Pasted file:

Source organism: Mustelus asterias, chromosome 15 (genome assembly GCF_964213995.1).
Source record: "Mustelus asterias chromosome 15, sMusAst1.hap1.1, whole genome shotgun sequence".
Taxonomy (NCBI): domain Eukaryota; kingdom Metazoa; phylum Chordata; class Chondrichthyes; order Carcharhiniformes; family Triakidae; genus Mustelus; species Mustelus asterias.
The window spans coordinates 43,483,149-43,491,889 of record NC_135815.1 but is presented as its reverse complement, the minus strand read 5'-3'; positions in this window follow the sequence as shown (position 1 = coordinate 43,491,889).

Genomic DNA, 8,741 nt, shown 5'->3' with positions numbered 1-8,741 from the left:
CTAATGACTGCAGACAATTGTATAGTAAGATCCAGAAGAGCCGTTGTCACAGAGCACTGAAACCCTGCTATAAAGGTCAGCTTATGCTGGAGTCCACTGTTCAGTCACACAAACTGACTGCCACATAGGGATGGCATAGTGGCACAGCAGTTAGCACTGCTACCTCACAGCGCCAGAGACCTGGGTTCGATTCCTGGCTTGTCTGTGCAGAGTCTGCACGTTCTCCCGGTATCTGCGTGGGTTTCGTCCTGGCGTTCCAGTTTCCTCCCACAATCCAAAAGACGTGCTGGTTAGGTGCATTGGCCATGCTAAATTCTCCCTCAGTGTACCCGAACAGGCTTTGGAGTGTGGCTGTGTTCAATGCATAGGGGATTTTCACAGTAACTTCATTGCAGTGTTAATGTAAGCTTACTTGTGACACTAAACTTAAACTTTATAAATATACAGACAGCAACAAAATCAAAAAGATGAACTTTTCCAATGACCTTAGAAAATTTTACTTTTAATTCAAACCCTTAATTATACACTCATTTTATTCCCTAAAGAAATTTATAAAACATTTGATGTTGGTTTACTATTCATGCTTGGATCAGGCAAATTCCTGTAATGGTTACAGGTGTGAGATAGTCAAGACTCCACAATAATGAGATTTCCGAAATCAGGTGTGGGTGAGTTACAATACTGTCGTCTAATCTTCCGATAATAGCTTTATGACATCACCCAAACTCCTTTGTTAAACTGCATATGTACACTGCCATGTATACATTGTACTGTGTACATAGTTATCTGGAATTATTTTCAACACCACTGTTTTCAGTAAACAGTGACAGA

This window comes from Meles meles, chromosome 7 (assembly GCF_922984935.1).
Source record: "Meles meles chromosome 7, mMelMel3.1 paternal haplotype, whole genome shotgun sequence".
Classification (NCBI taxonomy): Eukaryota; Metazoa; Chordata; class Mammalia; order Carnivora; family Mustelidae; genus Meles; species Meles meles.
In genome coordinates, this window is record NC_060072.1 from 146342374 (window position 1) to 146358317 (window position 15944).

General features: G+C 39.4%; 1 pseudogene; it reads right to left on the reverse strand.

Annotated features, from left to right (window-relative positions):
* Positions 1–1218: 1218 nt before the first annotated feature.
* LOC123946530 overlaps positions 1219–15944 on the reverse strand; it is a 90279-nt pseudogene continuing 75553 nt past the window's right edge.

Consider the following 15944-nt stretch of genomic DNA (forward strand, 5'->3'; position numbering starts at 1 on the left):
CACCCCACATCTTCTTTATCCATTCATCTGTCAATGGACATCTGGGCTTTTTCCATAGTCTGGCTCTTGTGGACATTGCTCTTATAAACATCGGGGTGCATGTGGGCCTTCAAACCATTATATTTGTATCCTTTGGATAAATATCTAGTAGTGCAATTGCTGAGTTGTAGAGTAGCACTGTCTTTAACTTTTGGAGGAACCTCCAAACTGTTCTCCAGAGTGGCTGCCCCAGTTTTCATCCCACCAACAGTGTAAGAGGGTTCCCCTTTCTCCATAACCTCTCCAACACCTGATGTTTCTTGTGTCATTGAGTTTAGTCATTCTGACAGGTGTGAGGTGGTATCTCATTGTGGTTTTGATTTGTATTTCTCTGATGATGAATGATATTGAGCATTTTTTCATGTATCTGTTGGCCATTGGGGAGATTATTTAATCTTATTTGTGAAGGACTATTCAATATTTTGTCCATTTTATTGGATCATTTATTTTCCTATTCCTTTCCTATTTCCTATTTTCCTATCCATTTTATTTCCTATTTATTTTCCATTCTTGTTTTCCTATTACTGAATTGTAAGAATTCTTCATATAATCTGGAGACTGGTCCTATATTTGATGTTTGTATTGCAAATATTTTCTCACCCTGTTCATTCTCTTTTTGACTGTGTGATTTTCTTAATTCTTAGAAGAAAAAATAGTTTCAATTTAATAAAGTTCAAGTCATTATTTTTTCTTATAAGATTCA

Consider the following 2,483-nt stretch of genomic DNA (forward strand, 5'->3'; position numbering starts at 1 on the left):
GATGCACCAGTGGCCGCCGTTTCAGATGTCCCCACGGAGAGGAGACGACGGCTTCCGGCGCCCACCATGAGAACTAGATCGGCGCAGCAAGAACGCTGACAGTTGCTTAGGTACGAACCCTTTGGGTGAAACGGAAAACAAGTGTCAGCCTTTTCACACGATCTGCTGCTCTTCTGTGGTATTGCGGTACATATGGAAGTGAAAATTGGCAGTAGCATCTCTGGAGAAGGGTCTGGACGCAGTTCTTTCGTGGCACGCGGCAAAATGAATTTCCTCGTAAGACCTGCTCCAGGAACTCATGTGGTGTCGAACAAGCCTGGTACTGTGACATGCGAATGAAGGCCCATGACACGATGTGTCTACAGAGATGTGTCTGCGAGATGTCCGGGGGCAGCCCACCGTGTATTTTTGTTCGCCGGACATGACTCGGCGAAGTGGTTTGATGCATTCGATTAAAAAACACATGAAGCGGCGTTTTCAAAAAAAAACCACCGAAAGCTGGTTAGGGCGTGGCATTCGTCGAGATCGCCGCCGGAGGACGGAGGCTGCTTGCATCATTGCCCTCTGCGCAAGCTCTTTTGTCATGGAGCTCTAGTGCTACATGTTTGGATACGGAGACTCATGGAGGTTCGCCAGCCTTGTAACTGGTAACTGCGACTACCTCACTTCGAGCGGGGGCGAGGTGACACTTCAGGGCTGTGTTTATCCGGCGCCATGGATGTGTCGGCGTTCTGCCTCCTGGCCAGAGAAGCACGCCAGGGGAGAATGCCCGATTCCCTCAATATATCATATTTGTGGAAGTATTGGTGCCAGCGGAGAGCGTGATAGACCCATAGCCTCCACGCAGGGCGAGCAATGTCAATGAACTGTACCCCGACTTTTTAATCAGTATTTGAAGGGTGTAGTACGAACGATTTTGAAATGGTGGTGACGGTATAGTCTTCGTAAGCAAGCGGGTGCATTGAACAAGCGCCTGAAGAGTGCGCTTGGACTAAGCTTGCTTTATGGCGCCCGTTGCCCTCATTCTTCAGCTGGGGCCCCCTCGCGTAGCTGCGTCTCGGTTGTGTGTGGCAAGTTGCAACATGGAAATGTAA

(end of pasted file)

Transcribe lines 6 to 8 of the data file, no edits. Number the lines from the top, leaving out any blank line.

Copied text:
CTAATGACTGCAGACAATTGTATAGTAAGATCCAGAAGAGCCGTTGTCACAGAGCACTGAAACCCTGCTATAAAGGTCAGCTTATGCTGGAGTCCACTGTTCAGTCACACAAACTGACTGCCACATAGGGATGGCATAGTGGCACAGCAGTTAGCACTGCTACCTCACAGCGCCAGAGACCTGGGTTCGATTCCTGGCTTGTCTGTGCAGAGTCTGCACGTTCTCCCGGTATCTGCGTGGGTTTCGTCCTGGCGTTCCAGTTTCCTCCCACAATCCAAAAGACGTGCTGGTTAGGTGCATTGGCCATGCTAAATTCTCCCTCAGTGTACCCGAACAGGCTTTGGAGTGTGGCTGTGTTCAATGCATAGGGGATTTTCACAGTAACTTCATTGCAGTGTTAATGTAAGCTTACTTGTGACACTAAACTTAAACTTTATAAATATACAGACAGCAACAAAATCAAAAAGATGAACTTTTCCAATGACCTTAGAAAATTTTACTTTTAATTCAAACCCTTAATTATACACTCATTTTATTCCCTAAAGAAATTTATAAAACATTTGATGTTGGTTTACTATTCATGCTTGGATCAGGCAAATTCCTGTAATGGTTACAGGTGTGAGATAGTCAAGACTCCACAATAATGAGATTTCCGAAATCAGGTGTGGGTGAGTTACAATACTGTCGTCTAATCTTCCGATAATAGCTTTATGACATCACCCAAACTCCTTTGTTAAACTGCATATGTACACTGCCATGTATACATTGTACTGTGTACATAGTTATCTGGAATTATTTTCAACACCACTGTTTTCAGTAAACAGTGACAGA

This window comes from Meles meles, chromosome 7 (assembly GCF_922984935.1).
Source record: "Meles meles chromosome 7, mMelMel3.1 paternal haplotype, whole genome shotgun sequence".